not limit their action to PCBs manufactured for open applications. After hearing arguments, the
Court took the matter under submission. 3 (ECF No. 23).
“[T]he power to stay proceedings is incidental to the power inherent in every court to
control the disposition of the causes on its docket with economy of time and effort for itself, for
counsel, and for litigants.” Landis v. North Am. Co., 299 U.S. 248, 254 (1936). See also Dietz
v. Bouldin, 136 S. Ct. 1885, 1892 (2016). Importantly, “[a] trial court may, with propriety, find
it is efficient for its own docket and the fairest course for the parties to enter a stay of an action
before it, pending resolution of independent proceedings which bear upon the case.” Leyva v.
Certified Grocers of Cal., Ltd., 593 F.2d 857, 863 (9th Cir. 1979). Factors relevant to a district
court’s determination of whether to stay proceedings include maintaining control of its docket,
conserving judicial resources, and providing for the just determination of cases pending before it.
Webb v. R. Rowland & Co., Inc., 800 F.2d 803, 808 (8th Cir. 1986).
The case at bar is nearly identical to Bailey. Both actions involve plaintiffs suffering
from cancer allegedly caused by PCBs that Pharmacia manufactured. See Bailey, 2016 WL
1258636, at *1. In each case, the plaintiffs allege that Defendants are liable, under theories of
strict liability and negligence, for manufacturing and selling PCBs, which “ultimately made their
way to the environment and to the food chain” and were “a proximate and producing cause, and
a substantial factor in the development” of the plaintiffs’ cancers. 4
(ECF No. 1-1; Bailey v.
Since the argument on Plaintiffs’ motion for remand, the Court has remanded an almost
identical case to state court for lack of federal officer jurisdiction. Kelly, et al., v. Monsanto Co.,
et al., Case No. 4:15CV01825 JMB, 2016 WL 3543050 (E.D. Mo. June 29, 2016).
The only arguably significant difference between the two cases is that the Bailey
plaintiffs broadly plead that they sustained injury as a result of Defendants’ “various PCB
products,” while the Plaintiffs in this case attribute their injury to Defendants’ “various PCB
products sold for open and non-controllable applications[.]” (Id.) (emphasis added).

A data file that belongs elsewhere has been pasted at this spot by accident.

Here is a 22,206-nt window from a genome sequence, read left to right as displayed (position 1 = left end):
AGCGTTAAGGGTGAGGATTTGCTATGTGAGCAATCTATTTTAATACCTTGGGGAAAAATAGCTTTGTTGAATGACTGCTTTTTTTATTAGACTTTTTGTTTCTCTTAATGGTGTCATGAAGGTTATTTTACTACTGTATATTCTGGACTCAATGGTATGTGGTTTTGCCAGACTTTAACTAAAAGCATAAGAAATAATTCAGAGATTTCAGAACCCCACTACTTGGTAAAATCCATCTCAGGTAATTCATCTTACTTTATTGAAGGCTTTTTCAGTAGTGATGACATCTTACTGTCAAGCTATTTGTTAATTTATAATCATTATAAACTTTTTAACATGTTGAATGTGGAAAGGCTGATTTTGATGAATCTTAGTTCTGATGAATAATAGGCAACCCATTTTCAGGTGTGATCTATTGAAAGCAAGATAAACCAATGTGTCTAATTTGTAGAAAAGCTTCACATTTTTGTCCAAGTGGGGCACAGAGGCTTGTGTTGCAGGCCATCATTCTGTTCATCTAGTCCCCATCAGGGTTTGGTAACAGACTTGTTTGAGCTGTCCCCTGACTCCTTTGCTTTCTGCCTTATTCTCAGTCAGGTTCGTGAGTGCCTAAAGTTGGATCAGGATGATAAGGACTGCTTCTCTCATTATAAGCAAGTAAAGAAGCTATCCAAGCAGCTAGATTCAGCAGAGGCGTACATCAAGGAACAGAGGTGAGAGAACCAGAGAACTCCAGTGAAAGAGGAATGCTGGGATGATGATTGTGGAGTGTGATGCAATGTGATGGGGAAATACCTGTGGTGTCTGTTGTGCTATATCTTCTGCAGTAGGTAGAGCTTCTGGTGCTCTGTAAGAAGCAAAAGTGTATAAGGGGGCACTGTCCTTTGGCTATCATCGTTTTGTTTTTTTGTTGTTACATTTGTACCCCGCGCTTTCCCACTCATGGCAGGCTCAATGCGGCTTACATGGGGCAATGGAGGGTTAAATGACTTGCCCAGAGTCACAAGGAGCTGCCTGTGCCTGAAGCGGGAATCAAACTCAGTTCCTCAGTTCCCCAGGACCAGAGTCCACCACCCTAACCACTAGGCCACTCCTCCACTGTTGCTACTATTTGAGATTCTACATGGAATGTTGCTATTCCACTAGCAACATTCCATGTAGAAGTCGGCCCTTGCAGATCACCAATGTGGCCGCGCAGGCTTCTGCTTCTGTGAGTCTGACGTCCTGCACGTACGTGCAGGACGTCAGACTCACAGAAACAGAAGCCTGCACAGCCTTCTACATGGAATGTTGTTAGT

Monsanto, 4:15CV00844 AGF, ECF No. 1-1 filed May 28, 2015).
Defendants removed each case pursuant to the federal officer removal statute, and the plaintiffs
subsequently moved for remand on the ground that Defendants did not satisfy their burden under
In Bailey, the court remanded the case to state court because, among other reasons, it
concluded that Defendants satisfied neither the “acting under” nor causal connection
requirements of the federal officer removal statute. Bailey, 2016 WL 1258636, at *13-14.
Defendants have appealed the court’s decision in Bailey to the Eighth Circuit. See Bailey, et al.,
v. Monsanto Co., et al., No. 16-2096 (8th Cir. opened May 4, 2016) (“Appeal”). On appeal,
Defendants assert that the district court erred in finding that: (1) “only the PCBs Pharmacia sold
directly to the federal government or others at its express command were produced under color
of federal office”; and (2) in order to satisfy the nexus requirements, Defendants must “prove a
significant percentage of all products that may have caused harm were manufactured under color
of federal office[.]” (Appeal, Appellants’ brief, Entry No. 4417494).
The issues raised in the Bailey appeal and pending before the Eighth Circuit are also at
issue here. In their motion for remand, Plaintiffs argue that Defendants: (1) did not act under the
direction of a federal officer when they manufactured and sold PCBs to government contractors;
and (2) even if this Court were to find that Defendants manufactured and sold PCBs under color
of federal office, the PCBs that Defendants produced for government use were only a de minimis
amount of the total PCBs it manufactured and, therefore, insufficient to satisfy the statute’s
requirement. If the Eighth Circuit affirms the Court's holding that the amount of PCBs
manufactured directly and/or indirectly for the federal government “is simply too small to satisfy
the [statutory] requirement,” then this Court must remand this case to state court.
The Eighth Circuit Court of Appeals’ decision in the pending appeal from the Court's
decision in Bailey will likely have a significant effect on the ultimate disposition of the instant
matter. The Court therefore finds that staying the motion for remand and the proceedings in this
case would serve the interests of judicial economy. Accordingly, the Court stays the instant
litigation pending resolution of that appeal. Accordingly,
IT IS HEREBY ORDERED that the motion for remand (ECF No. 13) and all
proceedings in this matter are STAYED pending further order of this Court.
IT IS FURTHER ORDERED that, within eleven days of the Eighth Circuit's decision
in the Bailey Appeal, the parties in this lawsuit file a copy of that decision.
PATRICIA L. COHEN
UNITED STATES MAGISTRATE JUDGE
Dated this 18th day of July, 2016.